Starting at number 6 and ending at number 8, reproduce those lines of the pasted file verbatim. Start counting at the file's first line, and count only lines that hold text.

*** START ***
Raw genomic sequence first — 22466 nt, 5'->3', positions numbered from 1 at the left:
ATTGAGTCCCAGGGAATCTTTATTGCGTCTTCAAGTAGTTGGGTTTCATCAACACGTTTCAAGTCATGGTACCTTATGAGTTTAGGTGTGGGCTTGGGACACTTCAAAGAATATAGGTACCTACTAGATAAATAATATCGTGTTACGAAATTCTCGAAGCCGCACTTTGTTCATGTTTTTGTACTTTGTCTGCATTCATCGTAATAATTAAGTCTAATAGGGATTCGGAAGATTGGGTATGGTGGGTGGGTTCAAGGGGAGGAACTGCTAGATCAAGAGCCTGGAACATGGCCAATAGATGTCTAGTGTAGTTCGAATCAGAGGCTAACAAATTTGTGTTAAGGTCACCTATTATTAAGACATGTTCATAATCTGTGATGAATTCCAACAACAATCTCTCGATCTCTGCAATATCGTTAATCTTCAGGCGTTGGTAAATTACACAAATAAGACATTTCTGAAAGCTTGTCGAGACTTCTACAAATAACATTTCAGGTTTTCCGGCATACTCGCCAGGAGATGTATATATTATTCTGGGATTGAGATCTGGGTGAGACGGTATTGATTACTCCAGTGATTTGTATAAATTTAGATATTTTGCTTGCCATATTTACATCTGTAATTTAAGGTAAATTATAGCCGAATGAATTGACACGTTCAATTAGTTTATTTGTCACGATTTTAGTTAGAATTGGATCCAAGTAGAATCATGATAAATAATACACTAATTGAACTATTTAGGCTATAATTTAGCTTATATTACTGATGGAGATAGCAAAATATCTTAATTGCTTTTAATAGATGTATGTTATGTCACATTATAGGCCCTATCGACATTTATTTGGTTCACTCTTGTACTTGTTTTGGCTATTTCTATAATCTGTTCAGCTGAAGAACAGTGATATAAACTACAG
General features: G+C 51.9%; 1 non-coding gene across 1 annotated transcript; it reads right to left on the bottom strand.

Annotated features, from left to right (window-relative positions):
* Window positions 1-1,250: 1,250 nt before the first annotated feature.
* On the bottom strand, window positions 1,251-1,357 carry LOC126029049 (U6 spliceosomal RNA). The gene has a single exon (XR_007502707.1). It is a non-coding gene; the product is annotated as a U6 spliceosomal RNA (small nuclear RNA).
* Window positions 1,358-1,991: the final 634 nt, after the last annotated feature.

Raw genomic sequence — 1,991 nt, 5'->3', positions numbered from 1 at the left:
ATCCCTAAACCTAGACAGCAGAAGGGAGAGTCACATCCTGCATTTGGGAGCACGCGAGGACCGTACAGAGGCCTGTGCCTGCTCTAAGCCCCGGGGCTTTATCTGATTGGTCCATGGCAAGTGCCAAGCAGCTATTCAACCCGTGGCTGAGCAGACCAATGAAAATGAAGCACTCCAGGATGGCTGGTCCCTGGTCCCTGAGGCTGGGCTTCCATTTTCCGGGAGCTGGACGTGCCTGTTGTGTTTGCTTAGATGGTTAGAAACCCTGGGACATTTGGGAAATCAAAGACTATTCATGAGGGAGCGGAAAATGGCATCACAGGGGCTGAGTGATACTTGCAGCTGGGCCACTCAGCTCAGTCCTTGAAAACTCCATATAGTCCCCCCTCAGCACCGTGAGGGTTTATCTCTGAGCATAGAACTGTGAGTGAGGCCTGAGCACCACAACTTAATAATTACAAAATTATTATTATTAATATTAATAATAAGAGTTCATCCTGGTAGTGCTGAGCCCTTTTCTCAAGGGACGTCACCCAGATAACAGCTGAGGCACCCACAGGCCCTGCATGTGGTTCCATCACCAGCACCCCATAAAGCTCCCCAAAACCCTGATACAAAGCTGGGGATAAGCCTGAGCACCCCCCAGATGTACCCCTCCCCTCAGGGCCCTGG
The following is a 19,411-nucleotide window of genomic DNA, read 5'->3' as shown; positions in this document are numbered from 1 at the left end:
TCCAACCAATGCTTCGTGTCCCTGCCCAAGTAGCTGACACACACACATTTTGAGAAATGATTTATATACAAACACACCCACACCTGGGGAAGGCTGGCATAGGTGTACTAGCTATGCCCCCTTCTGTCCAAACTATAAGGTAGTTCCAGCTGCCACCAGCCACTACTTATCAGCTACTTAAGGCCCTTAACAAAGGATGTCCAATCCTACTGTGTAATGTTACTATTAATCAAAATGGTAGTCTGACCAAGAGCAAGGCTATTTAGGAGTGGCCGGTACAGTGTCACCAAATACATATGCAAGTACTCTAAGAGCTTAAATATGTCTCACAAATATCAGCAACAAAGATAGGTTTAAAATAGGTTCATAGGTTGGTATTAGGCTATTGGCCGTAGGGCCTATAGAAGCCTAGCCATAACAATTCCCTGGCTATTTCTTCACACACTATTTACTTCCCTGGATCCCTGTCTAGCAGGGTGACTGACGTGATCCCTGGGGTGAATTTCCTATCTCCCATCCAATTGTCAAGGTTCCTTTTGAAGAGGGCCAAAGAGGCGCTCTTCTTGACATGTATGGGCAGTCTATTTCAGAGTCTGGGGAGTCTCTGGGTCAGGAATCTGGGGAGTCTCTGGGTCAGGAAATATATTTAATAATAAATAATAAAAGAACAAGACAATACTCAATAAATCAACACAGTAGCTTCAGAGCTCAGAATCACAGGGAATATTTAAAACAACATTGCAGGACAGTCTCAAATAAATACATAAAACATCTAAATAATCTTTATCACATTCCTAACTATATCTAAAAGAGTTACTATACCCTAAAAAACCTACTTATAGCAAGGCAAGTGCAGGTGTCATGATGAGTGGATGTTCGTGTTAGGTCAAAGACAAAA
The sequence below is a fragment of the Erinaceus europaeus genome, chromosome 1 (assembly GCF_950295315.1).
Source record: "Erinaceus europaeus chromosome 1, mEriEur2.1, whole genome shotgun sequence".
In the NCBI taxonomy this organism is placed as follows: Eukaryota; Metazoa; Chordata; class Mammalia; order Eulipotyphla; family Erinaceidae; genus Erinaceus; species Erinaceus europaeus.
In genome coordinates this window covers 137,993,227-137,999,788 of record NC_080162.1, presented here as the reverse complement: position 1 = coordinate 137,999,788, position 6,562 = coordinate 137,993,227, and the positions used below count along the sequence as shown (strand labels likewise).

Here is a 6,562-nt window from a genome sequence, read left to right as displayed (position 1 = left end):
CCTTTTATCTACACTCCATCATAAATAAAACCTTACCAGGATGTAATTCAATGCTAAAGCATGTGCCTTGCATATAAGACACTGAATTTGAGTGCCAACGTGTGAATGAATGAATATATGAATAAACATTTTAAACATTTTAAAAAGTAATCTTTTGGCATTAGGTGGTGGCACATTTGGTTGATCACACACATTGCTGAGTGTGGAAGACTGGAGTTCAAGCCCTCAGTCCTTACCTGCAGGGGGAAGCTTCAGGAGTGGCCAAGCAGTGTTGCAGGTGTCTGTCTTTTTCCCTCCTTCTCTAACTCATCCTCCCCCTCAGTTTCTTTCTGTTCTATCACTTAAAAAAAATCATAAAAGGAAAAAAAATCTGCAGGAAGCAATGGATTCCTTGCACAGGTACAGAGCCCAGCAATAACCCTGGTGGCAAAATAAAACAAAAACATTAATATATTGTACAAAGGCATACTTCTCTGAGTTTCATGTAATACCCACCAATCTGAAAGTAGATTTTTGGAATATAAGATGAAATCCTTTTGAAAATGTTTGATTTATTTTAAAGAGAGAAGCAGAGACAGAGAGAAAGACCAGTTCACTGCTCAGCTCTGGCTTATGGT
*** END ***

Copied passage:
* On the bottom strand, window positions 1,251-1,357 carry LOC126029049 (U6 spliceosomal RNA). The gene has a single exon (XR_007502707.1). It is a non-coding gene; the product is annotated as a U6 spliceosomal RNA (small nuclear RNA).
* Window positions 1,358-1,991: the final 634 nt, after the last annotated feature.

Raw genomic sequence — 1,991 nt, 5'->3', positions numbered from 1 at the left: